• John, thanks for your comment. In the design of the two-year daily lectionary, a selection from the "Laudate Psalms" is used every day in Morning Prayer, following this schedule: Sunday: Psalm 150; Monday: Psalm 145; Tuesday: Psalm 146; Wednesday: Psalm 147:1-11; Thursday: Psalm 147:12-20; Friday: Psalm 148; Saturday: Psalm 149. (This is an expansion and adaptation of the traditional "Laudate Psalms," 148-150 only, used at the end of every service of morning prayer [or "Lauds"] in the ancient daily office.) Other psalms repeat week-by-week through the seasons of Advent, Lent, and Easter, because of their association with certain themes of the Christian year (e.g., Psalm 22 on Fridays in Lent, because of its connection with the cross on Good Friday). However, during "Ordinary Time" (after Epiphany and Pentecost), the psalter moves to a four-week rotation, with the exception of the Laudate Psalms as noted above. So ... long story short, hang on until Pentecost and you'll get some more variety. Or you might be interested in the special eight-week psalter that is used by members of the Company of Pastors (http://gamc.pcusa.org/ministries/companyofpastors/), which uses all 150 psalms. by David Gambrell PC(USA) Staff on 04/30/2012 at 2:46 p.m.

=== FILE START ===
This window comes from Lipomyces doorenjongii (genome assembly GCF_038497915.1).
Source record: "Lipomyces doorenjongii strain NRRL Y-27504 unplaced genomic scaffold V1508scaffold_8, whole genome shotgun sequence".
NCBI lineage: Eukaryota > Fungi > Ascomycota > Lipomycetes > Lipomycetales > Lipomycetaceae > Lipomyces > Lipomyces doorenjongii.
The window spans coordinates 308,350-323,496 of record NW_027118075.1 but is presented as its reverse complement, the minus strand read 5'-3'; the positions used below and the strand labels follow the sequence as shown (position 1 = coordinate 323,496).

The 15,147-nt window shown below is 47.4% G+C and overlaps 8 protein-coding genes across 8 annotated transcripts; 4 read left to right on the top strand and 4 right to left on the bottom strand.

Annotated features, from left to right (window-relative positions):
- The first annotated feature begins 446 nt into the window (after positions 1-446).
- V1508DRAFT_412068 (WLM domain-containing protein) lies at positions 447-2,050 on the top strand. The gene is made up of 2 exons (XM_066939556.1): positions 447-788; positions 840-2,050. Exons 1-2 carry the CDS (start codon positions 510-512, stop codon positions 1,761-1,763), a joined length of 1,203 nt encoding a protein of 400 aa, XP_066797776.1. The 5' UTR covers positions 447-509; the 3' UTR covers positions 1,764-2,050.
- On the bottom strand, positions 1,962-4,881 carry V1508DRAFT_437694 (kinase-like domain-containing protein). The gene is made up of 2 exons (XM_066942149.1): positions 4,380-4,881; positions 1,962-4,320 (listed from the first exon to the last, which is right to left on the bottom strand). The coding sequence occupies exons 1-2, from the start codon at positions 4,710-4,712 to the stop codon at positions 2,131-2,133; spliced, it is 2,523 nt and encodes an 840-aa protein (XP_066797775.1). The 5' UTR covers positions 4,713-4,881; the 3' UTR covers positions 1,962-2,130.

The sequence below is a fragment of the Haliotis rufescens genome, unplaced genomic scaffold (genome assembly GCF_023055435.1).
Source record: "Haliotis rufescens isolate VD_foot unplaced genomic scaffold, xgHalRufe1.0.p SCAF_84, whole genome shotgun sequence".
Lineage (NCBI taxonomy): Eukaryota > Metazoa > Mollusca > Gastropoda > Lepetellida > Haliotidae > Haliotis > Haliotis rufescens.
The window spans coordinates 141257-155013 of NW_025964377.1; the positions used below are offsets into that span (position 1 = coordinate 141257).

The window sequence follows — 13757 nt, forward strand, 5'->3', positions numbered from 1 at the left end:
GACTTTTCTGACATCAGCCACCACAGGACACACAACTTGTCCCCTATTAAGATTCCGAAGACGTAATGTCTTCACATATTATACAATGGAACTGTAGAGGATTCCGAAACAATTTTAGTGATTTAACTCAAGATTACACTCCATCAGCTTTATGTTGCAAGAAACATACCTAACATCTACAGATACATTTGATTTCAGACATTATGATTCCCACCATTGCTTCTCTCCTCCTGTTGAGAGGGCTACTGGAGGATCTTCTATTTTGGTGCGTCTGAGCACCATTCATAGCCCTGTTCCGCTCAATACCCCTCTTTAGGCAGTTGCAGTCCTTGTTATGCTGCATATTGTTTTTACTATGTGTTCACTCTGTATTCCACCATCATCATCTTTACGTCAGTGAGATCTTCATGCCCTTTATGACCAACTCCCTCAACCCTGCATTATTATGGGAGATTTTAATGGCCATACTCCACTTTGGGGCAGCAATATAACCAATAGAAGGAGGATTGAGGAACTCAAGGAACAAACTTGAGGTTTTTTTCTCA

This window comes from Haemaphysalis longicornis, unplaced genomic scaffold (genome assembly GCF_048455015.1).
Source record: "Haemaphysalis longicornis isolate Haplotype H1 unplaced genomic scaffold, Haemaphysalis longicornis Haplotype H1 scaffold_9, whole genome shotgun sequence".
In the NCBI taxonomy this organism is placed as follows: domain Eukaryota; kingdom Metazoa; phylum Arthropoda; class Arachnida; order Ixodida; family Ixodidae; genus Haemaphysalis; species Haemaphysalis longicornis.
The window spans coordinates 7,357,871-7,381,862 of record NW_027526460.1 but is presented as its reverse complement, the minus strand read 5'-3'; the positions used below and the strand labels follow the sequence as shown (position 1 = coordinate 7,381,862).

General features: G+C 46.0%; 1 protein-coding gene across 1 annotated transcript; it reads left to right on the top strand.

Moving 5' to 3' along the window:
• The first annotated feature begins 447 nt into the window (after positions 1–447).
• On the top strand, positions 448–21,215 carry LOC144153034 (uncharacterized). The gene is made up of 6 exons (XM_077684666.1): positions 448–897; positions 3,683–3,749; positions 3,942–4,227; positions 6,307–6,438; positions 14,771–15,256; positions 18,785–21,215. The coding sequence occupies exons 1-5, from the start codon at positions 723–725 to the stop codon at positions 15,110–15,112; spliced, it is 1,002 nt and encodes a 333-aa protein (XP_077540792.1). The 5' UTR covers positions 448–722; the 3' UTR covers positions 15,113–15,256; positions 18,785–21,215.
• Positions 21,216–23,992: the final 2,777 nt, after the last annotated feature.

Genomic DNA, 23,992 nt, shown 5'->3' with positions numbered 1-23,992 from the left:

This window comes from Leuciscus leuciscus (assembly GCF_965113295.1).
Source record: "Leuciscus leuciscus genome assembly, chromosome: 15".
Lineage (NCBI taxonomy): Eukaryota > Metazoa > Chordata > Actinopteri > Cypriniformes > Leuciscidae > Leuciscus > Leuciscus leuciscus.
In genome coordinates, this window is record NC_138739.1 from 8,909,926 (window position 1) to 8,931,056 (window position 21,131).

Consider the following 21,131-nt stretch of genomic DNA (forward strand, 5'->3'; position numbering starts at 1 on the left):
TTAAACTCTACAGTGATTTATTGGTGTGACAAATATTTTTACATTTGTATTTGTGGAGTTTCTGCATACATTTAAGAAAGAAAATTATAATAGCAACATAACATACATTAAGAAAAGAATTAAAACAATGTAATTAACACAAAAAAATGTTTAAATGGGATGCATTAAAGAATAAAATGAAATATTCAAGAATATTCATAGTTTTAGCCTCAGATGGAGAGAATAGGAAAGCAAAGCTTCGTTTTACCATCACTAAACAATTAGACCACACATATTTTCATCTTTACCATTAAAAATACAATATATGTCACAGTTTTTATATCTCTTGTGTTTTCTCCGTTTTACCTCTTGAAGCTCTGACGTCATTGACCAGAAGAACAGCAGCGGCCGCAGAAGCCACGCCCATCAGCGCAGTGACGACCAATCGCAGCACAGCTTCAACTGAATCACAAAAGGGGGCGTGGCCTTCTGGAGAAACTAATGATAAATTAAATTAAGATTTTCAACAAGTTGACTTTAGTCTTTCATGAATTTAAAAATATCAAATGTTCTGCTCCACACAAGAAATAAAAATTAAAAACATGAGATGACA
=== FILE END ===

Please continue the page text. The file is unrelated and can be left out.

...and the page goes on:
• I've noticed that in the Daily Lectionary, the Psalms repeat within a week's time. Why is this? Personally I would prefer a longer time period between repeating the same readings -- or include passages from Proverbs or other wisdom literature. Thanks. by John Langston on 04/30/2012 at 10:01 a.m.